2) Go double gatherer, and Sell on the CX
As mentioned above, the majority of people are going to be working on their crafting skills, which means materials are going to be at a premium at launch since everybody will want it. So pick a double gathering skill set such as Mining and Survivalist, then simply put all of your gathered materials on the CX. Always make sure to price them not only higher than the vendor price, but higher than the vendor price + the CX’s commission. Also, don’t be afraid to charge more than what everybody else is right now. Cheap mats will sell faster, but the profit margin will be very, very low. Once the cheap stuff is gone, your more expensive mats will be all that’s left, and the demand will still be high, they will sell.
3) Don’t Salvage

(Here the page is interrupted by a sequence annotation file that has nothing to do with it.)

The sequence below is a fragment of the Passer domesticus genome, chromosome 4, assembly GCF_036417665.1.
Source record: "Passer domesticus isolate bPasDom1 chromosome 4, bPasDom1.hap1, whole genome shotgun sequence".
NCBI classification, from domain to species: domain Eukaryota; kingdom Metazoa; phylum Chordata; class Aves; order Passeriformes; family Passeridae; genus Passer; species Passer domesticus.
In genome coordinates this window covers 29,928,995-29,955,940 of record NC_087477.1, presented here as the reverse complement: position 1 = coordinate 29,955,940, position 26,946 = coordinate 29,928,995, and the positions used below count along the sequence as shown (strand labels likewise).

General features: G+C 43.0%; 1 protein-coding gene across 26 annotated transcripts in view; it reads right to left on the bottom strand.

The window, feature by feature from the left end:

Or at least don’t salvage anything even remotely close to your level. I know that means more trips to town to sell off (unless you’re a settler and can drop your own vendor bot), but the vendor price of things like those linen costume pieces is typically going to be greater than the value of the materials you can salvage from them. The absolute best thing you’ll get from salvaging one is a power core, and that isn’t 100% of the time. Look at the cost of weak power cores from the vendors, its typically cheaper to buy them for grinding purposes from the vendor than it is to salvage everything. After all, if a hypothetical item salvages into a power core 25% of the time, you need to salvage 4 of them on average to get one core. Weak Quartz Cores go for 11s from a vendor. If that hypothetical item vendors for more than 2s75c, you will make more money selling the items (as even if you put the cores on the AH/CX, you’ll never sell a green one for more than someone can buy a weak version for from the vendor right next to the crafting table, plus the AH/CX will take a cut). Good habit is to just vendor everything.